CANFIELD Group files suit over road project
The suit says the trustees tried to stop annexation by improving a road.
By IAN HILL
VINDICATOR STAFF WRITER
CANFIELD -- A group of township residents will be in Mahoning County Common Pleas Court next week to try to stop the trustees from improving Gibson Road.
The group -- which is called Citizens Wanting Only Responsible Development (CWORD) -- is suing the trustees in an effort to stop an improvement project on the road. The next hearing for the suit is slated for 1:30 p.m. Monday in common pleas court.
About the lawsuit: In their suit, CWORD alleges that the trustees took over Gibson Road to try and stop the city of Canfield from annexing township land. The land is at the west end of Gibson Road.
The township took control of the road from the county in February 1999.
The suit says that once trustees had control of the road, they tried to find a developer who would buy the land but not seek annexation. That developer, according to the legal action, was T.C. Quality Homes of Canfield.
The suit also states, however, that T.C. Quality Homes wouldn't agree to keep the land in the township unless Gibson Road was improved.
In March 2000, trustees Paul Moracco, William Weaver and Judy Bayus voted unanimously to install waterlines and sewer lines on the road. The road also would be widened to 20 feet under the improvement project.
The township would spend $250,000 on the improvements. The rest of the $525,000 project would be paid for with state grants.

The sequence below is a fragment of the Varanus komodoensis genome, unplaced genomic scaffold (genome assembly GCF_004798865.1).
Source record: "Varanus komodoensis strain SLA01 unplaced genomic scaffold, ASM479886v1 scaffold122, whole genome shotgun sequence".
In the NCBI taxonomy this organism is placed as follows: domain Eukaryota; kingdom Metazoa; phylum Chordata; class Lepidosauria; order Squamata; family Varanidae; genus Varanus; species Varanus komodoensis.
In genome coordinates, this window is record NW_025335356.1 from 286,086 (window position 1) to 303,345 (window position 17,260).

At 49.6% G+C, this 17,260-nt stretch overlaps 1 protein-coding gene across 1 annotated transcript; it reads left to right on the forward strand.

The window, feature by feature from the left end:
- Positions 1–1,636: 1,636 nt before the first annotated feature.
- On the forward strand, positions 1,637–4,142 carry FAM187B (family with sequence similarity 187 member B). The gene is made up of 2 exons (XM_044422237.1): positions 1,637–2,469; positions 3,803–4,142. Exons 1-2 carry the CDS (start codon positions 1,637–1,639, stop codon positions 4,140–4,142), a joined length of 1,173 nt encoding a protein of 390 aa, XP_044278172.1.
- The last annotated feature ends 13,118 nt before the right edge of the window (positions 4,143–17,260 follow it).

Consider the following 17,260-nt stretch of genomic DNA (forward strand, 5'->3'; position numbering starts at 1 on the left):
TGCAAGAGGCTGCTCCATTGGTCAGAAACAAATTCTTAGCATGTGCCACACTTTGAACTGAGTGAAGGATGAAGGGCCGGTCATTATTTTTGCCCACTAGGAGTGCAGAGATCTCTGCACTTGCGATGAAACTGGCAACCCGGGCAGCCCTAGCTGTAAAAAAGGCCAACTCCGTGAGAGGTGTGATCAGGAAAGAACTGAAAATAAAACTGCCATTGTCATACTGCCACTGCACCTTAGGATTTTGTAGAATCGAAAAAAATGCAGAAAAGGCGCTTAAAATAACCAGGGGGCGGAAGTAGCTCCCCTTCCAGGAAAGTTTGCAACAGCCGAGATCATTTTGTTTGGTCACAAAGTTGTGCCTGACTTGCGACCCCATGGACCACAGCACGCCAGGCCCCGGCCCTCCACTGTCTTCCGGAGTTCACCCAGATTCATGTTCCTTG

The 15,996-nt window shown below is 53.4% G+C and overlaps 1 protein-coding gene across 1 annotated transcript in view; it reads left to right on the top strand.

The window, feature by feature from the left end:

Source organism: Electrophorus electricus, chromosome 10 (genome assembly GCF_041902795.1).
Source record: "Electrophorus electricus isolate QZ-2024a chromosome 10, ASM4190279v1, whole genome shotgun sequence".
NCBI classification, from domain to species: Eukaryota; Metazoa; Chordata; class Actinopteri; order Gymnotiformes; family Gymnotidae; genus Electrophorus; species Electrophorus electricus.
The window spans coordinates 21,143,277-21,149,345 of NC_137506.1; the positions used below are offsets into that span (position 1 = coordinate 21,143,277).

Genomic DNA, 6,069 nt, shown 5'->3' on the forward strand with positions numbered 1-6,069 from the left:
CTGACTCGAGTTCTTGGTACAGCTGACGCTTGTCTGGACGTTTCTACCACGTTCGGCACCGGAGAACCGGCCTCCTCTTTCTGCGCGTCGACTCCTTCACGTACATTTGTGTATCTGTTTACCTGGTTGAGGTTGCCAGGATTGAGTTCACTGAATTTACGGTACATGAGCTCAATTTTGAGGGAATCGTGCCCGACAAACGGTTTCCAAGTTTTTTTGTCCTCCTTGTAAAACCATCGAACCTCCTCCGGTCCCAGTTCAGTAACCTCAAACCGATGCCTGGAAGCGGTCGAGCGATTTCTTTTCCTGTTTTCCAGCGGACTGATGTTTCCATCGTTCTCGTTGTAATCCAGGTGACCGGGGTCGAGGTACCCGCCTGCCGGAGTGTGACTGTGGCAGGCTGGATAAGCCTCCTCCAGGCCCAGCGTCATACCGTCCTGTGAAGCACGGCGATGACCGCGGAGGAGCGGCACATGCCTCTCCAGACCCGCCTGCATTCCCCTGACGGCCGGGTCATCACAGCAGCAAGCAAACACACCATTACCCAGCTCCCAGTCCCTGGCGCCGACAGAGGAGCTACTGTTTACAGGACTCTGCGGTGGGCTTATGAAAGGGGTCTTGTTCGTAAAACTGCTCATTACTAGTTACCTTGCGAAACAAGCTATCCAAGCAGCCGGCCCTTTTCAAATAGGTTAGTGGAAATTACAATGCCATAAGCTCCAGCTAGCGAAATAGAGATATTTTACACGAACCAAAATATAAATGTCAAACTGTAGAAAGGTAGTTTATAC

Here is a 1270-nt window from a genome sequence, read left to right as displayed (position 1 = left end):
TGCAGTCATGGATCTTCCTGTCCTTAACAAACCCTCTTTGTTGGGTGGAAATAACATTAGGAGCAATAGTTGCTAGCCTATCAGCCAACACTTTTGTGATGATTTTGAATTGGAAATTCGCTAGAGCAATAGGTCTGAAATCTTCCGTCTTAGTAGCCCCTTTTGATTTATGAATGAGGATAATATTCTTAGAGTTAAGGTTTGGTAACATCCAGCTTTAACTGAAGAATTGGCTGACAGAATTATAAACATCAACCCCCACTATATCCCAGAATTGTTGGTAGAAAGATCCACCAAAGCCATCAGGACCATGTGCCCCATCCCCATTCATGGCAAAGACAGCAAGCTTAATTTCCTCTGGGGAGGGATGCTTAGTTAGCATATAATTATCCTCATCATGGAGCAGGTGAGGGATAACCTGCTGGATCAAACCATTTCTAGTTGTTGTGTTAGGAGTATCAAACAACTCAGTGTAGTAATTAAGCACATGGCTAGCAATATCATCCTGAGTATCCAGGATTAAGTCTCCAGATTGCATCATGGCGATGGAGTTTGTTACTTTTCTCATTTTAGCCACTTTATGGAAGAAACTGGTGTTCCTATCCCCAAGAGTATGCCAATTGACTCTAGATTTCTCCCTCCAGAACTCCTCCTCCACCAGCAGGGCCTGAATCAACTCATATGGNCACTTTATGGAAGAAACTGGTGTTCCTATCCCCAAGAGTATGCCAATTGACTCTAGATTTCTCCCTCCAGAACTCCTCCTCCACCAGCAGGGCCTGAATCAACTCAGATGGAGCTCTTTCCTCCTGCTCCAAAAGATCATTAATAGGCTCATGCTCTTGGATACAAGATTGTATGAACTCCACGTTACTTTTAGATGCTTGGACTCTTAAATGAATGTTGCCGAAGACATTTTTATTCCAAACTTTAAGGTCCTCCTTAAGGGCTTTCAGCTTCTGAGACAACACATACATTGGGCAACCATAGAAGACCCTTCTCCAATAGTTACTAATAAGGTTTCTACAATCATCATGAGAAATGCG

In late April, T.C. Quality Homes broke ground on Westbury Park, a 140-unit development that is being constructed at the west end of Gibson Road.
Seeking an injunction: The CWORD suit asks the court to grant an injunction that would prevent the trustees from improving the road. The group contends the trustees violated several sections of the Ohio Constitution by deciding to improve the road for T.C. Quality Homes.
A section of the constitution prevents the state from providing credit to or assuming the debt of a corporation.
"To me, they don't have a leg to stand on," Weaver said. He said the trustees decided to improve the road for the benefit of all township residents, not to prevent annexation.
Ronald Knickerbocker, attorney for CWORD, did not return calls seeking comment.
Gibson Road homeowners, including those in Westbury Park, are expected to re-pay the township for the improvements through waterline and sewer line tap-in fees.
The standard sewer tap-in fee for a three-bedroom house is $1,300. The standard fee for a four-bedroom house is $1,462.
The residents would not be required to tap into the waterline. The standard tap-in fee for a waterline is $650.
Chris Abraham, vice president of T.C. Quality Homes, said he expects Westbury Park to open early next year.